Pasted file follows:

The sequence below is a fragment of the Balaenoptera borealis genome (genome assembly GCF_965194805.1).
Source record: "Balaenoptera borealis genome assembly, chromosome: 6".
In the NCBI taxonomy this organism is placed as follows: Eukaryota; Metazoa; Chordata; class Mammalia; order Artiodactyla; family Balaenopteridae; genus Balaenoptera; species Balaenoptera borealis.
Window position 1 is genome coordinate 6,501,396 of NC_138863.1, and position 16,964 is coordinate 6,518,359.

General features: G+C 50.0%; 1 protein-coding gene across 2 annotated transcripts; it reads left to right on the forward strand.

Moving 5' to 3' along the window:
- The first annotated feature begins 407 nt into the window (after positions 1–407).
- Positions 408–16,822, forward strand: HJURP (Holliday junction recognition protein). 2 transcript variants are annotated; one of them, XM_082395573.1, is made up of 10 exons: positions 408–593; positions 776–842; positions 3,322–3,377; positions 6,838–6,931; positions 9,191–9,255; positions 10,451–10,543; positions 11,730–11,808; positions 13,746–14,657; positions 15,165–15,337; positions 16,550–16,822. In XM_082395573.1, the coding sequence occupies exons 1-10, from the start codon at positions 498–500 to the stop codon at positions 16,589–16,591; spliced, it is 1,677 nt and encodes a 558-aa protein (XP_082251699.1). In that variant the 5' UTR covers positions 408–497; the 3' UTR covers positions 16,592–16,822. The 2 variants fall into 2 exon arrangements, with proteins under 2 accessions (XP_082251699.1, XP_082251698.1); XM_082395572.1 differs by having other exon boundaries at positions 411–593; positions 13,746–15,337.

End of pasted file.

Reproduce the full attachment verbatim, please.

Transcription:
The sequence below is a fragment of the Balaenoptera borealis genome (genome assembly GCF_965194805.1).
Source record: "Balaenoptera borealis genome assembly, chromosome: 6".
In the NCBI taxonomy this organism is placed as follows: Eukaryota; Metazoa; Chordata; class Mammalia; order Artiodactyla; family Balaenopteridae; genus Balaenoptera; species Balaenoptera borealis.
Window position 1 is genome coordinate 6,501,396 of NC_138863.1, and position 16,964 is coordinate 6,518,359.

General features: G+C 50.0%; 1 protein-coding gene across 2 annotated transcripts; it reads left to right on the forward strand.

Moving 5' to 3' along the window:
- The first annotated feature begins 407 nt into the window (after positions 1–407).
- Positions 408–16,822, forward strand: HJURP (Holliday junction recognition protein). 2 transcript variants are annotated; one of them, XM_082395573.1, is made up of 10 exons: positions 408–593; positions 776–842; positions 3,322–3,377; positions 6,838–6,931; positions 9,191–9,255; positions 10,451–10,543; positions 11,730–11,808; positions 13,746–14,657; positions 15,165–15,337; positions 16,550–16,822. In XM_082395573.1, the coding sequence occupies exons 1-10, from the start codon at positions 498–500 to the stop codon at positions 16,589–16,591; spliced, it is 1,677 nt and encodes a 558-aa protein (XP_082251699.1). In that variant the 5' UTR covers positions 408–497; the 3' UTR covers positions 16,592–16,822. The 2 variants fall into 2 exon arrangements, with proteins under 2 accessions (XP_082251699.1, XP_082251698.1); XM_082395572.1 differs by having other exon boundaries at positions 411–593; positions 13,746–15,337.